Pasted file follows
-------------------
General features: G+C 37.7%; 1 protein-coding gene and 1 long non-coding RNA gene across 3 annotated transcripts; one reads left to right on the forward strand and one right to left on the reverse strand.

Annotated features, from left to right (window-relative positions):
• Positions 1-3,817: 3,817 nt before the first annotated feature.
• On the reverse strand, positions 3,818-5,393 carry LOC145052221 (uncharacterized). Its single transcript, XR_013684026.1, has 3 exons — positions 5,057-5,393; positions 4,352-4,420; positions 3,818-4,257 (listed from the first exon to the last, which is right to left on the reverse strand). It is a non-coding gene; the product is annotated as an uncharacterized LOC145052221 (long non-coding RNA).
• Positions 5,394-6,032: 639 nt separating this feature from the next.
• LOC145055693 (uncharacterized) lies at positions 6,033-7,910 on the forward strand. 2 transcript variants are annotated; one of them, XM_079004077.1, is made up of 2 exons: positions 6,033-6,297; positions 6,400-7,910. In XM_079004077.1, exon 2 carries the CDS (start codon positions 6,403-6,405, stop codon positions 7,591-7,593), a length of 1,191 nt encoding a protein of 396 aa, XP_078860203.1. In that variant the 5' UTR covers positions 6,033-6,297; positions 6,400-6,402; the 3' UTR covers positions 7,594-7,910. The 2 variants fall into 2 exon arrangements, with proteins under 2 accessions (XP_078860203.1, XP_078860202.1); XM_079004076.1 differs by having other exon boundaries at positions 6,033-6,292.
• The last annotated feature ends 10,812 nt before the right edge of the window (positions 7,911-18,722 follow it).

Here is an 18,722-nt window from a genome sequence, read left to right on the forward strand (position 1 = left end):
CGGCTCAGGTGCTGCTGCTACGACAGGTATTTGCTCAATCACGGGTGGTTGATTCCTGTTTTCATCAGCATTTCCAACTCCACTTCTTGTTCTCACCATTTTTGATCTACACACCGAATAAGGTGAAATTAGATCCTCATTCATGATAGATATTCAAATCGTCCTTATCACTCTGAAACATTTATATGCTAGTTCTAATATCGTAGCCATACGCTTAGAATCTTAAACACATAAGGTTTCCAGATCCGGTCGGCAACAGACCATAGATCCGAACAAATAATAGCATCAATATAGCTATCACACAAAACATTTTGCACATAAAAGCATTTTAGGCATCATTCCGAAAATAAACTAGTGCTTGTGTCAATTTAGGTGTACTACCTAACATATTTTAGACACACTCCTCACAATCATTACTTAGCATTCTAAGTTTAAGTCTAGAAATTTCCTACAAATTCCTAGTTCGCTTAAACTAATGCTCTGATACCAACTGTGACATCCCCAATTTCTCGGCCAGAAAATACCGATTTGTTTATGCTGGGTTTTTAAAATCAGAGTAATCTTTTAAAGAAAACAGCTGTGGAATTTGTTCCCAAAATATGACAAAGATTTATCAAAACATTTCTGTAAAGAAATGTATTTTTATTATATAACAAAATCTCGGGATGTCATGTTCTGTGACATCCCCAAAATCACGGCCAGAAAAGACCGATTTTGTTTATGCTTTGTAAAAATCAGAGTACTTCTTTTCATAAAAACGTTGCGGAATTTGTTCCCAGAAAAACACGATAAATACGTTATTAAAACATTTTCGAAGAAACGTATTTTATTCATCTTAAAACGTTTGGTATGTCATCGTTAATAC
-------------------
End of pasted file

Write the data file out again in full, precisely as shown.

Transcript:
General features: G+C 37.7%; 1 protein-coding gene and 1 long non-coding RNA gene across 3 annotated transcripts; one reads left to right on the forward strand and one right to left on the reverse strand.

Annotated features, from left to right (window-relative positions):
• Positions 1-3,817: 3,817 nt before the first annotated feature.
• On the reverse strand, positions 3,818-5,393 carry LOC145052221 (uncharacterized). Its single transcript, XR_013684026.1, has 3 exons — positions 5,057-5,393; positions 4,352-4,420; positions 3,818-4,257 (listed from the first exon to the last, which is right to left on the reverse strand). It is a non-coding gene; the product is annotated as an uncharacterized LOC145052221 (long non-coding RNA).
• Positions 5,394-6,032: 639 nt separating this feature from the next.
• LOC145055693 (uncharacterized) lies at positions 6,033-7,910 on the forward strand. 2 transcript variants are annotated; one of them, XM_079004077.1, is made up of 2 exons: positions 6,033-6,297; positions 6,400-7,910. In XM_079004077.1, exon 2 carries the CDS (start codon positions 6,403-6,405, stop codon positions 7,591-7,593), a length of 1,191 nt encoding a protein of 396 aa, XP_078860203.1. In that variant the 5' UTR covers positions 6,033-6,297; positions 6,400-6,402; the 3' UTR covers positions 7,594-7,910. The 2 variants fall into 2 exon arrangements, with proteins under 2 accessions (XP_078860203.1, XP_078860202.1); XM_079004076.1 differs by having other exon boundaries at positions 6,033-6,292.
• The last annotated feature ends 10,812 nt before the right edge of the window (positions 7,911-18,722 follow it).

Here is an 18,722-nt window from a genome sequence, read left to right on the forward strand (position 1 = left end):
CGGCTCAGGTGCTGCTGCTACGACAGGTATTTGCTCAATCACGGGTGGTTGATTCCTGTTTTCATCAGCATTTCCAACTCCACTTCTTGTTCTCACCATTTTTGATCTACACACCGAATAAGGTGAAATTAGATCCTCATTCATGATAGATATTCAAATCGTCCTTATCACTCTGAAACATTTATATGCTAGTTCTAATATCGTAGCCATACGCTTAGAATCTTAAACACATAAGGTTTCCAGATCCGGTCGGCAACAGACCATAGATCCGAACAAATAATAGCATCAATATAGCTATCACACAAAACATTTTGCACATAAAAGCATTTTAGGCATCATTCCGAAAATAAACTAGTGCTTGTGTCAATTTAGGTGTACTACCTAACATATTTTAGACACACTCCTCACAATCATTACTTAGCATTCTAAGTTTAAGTCTAGAAATTTCCTACAAATTCCTAGTTCGCTTAAACTAATGCTCTGATACCAACTGTGACATCCCCAATTTCTCGGCCAGAAAATACCGATTTGTTTATGCTGGGTTTTTAAAATCAGAGTAATCTTTTAAAGAAAACAGCTGTGGAATTTGTTCCCAAAATATGACAAAGATTTATCAAAACATTTCTGTAAAGAAATGTATTTTTATTATATAACAAAATCTCGGGATGTCATGTTCTGTGACATCCCCAAAATCACGGCCAGAAAAGACCGATTTTGTTTATGCTTTGTAAAAATCAGAGTACTTCTTTTCATAAAAACGTTGCGGAATTTGTTCCCAGAAAAACACGATAAATACGTTATTAAAACATTTTCGAAGAAACGTATTTTATTCATCTTAAAACGTTTGGTATGTCATCGTTAATAC